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Old Nov 19th, 2009, 09:12 AM
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We just returned from 2 weeks in Bhutan and found the people and the experience to be wonderful. The food was generally much better than we had been led to believe and the weather (first two weeks of Nov.) was nearly perfect. Every day was sunny and in the high 60's. Even the one night when there was no hotel available in the area, we stayed in an old farmhouse and had a great time with a "stone bath" being the highlight. Our guide, Sonam, from Snow White Tours was knowledgeable and flexible so we were able to make itinerary changes when we desired. He knew when to go to destinations to avoid any crowds also. Yes, some hikes were difficult, such as Tiger's Nest as I had read. You could go at your own pace, however, and still have a fabulous experience. We actually planned the trip just 3 months in advance but were able to do everything we had wanted to do including attending two festivals. One hotel did have pretty lousy food but otherwise we couldn't have been happier with the guide, driver and tour organizer that made it the trip of a lifetime.
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Old Nov 19th, 2009, 11:38 AM
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Just to add a little bit of balance;

I didn't care for Bhutan at all. I find the tourist experience there to be artificial, bland and completely contrived. But then, so is Disneyland - and people love that.

You can easily find out what your prospective trip will be like simply by reading some of the trip reports in here.

Everybody, despite what they think, does EXACTLY the same thing. It's simply a question of perception. You either believe the script, or you don't.

So if a ticket to The Bhutan Show appeals to you - buy one. You'll certainly know what you're getting, even down to The Very Nice Dinner With A Local Family. Enjoy.

Sorry guys, I don't mean to offend, nor deny your great experiences. It's a forum, which I think means an exchange of opinions. So this is mine.
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Old Nov 19th, 2009, 05:46 PM
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Dogster, you are so right, Bhutan is pretty much a cookie cutter experience. You have to travel with a driver and guide and they mostly take you to all the same places. That said we had a lovely guide and driver in Bhutan and enjoyed our time there in spite of the rainy weather. A bicycle tour may be different though.

Were we to go again I would go at festival time and pay a lot more attention to the itinerary, and try to get a bit off the beaten path.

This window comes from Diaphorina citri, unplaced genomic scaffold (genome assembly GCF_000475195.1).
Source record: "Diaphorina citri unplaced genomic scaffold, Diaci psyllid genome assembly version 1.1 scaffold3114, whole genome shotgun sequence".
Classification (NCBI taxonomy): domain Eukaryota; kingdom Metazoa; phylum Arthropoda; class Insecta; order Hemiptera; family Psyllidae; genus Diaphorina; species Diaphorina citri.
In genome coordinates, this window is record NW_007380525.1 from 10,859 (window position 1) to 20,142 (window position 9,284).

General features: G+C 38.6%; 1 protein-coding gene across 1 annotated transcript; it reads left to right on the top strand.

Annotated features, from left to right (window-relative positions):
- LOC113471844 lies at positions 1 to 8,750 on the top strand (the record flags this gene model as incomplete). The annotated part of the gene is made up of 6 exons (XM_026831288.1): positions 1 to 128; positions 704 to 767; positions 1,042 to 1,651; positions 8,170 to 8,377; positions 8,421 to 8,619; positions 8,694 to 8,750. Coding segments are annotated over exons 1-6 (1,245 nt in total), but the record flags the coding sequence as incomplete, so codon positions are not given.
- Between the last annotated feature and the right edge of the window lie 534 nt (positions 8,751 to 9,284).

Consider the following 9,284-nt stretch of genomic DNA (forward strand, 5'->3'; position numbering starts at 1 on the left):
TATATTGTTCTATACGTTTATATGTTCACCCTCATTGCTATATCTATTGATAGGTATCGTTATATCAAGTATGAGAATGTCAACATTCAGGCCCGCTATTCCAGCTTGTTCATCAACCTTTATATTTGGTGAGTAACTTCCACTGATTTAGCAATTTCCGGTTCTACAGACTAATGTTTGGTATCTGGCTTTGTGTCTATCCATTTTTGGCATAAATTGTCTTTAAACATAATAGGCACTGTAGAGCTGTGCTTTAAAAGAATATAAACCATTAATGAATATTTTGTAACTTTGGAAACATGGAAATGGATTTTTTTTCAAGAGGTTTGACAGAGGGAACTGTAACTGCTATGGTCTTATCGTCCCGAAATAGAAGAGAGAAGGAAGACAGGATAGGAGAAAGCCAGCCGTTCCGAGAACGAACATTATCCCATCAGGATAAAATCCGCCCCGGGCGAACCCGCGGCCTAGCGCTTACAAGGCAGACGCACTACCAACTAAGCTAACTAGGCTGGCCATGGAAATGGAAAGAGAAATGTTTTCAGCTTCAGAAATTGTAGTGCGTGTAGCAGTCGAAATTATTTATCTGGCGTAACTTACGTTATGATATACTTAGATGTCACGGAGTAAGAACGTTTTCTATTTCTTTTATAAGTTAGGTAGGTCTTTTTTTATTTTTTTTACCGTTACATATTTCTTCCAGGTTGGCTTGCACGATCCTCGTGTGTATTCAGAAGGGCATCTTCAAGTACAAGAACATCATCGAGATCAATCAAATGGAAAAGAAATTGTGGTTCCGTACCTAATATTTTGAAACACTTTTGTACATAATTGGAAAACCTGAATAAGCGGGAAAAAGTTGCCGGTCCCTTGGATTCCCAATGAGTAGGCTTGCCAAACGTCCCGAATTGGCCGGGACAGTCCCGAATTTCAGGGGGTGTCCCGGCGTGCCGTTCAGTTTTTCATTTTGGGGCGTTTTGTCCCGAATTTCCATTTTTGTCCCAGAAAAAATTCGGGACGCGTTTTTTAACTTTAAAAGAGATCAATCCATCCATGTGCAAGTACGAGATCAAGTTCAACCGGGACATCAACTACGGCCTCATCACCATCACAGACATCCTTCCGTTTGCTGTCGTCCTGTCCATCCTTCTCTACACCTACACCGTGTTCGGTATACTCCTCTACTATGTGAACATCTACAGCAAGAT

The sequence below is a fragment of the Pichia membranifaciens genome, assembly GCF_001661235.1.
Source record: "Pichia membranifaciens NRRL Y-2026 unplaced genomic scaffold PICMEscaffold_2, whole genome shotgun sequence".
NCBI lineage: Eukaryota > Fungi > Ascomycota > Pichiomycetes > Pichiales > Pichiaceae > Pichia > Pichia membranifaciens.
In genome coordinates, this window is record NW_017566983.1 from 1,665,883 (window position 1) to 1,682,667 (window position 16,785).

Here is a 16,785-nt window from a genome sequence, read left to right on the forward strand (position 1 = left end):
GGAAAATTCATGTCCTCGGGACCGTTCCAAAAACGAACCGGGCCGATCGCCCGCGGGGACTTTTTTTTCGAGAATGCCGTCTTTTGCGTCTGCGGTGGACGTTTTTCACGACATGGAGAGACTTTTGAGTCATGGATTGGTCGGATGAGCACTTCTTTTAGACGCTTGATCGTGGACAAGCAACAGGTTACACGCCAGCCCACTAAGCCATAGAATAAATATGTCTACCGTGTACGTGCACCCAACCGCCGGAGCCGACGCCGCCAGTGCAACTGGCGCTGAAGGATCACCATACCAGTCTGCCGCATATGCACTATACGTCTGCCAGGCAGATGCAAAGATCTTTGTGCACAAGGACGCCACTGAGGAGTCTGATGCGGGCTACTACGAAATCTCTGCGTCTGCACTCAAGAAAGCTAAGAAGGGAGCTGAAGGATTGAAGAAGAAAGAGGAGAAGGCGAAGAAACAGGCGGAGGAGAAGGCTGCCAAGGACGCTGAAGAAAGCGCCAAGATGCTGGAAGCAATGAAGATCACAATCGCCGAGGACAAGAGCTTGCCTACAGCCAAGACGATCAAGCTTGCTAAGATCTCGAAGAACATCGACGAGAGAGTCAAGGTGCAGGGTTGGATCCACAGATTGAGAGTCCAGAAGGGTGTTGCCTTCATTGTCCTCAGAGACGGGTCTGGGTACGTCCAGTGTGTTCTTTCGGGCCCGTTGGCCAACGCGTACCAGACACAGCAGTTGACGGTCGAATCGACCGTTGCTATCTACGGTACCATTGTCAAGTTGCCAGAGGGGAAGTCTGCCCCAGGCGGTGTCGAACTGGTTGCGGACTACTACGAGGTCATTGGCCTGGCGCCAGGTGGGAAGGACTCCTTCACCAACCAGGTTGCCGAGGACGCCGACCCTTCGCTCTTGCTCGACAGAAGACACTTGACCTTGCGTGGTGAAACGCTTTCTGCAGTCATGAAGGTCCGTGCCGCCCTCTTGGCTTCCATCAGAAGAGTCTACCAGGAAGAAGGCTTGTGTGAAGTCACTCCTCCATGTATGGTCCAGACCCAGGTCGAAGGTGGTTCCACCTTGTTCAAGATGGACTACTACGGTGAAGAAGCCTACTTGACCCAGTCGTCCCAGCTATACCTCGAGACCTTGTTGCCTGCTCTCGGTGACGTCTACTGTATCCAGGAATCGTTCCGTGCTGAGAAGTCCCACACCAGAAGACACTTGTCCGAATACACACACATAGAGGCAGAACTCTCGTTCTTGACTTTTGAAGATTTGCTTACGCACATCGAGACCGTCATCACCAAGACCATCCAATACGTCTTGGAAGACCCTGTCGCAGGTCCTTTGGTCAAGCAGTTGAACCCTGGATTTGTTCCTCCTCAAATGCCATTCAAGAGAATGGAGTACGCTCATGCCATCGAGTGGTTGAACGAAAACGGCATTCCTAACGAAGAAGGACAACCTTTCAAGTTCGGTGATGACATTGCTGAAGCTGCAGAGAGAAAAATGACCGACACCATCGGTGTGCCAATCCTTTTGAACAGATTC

I have some photos of Bhutan (which was part of a 5 month trip) on our website at.
http://www.wright-photo.com/2007%2008%20Asia%20Trip.htm
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Old Nov 19th, 2009, 05:47 PM
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The OP is from 2006. I wonder where they ended up going?!
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Old Nov 20th, 2009, 12:45 AM
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Good spotting jules; I must have been having a senior mongrel moment not to have noticed that.
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Old Nov 22nd, 2009, 02:00 PM
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Sukie and dogster may have a point, but it is a point which can apply to any tourist in any country. For example how many people come to UK and do London, Stonehedge (I know), Bath, the Cotswolds and Stratford and think they've seen England when all they have seen is a few tourist-infested spots?

We are recently returned from a three week trip from west to east in Bhutan and found it a very surprising country with a lot to offer. Sure we saw the main sights but we also spent time helping monks with their English, taking classes in a rural school and nosing round quiet villages.

The 'cookie cutter' experience is what you will get if you don't do your research before you go, don't explain to your guide and driver what it is you want to do when you get there and don't have the nous to see what Bhutan can offer you when you are there. Just like any other country.

Michael
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Old Nov 22nd, 2009, 02:52 PM
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Well wasleys, apparently you have not clicked on Dogster's trip reports. Otherwise you would not have made that comment. I am sure that what he has achieved is way beyond any travel experience you have attempted.
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Old Nov 22nd, 2009, 04:10 PM
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Well, Craig, instead of making gratuitous attacks on others perhaps you would care to share your own experiences of Bhutan with us?

For the record when researching our trip I had read dogster's report of his disastrous trip to Bhutan, a report in which he said "I had, stupidly, decided to not research Bhutan very much".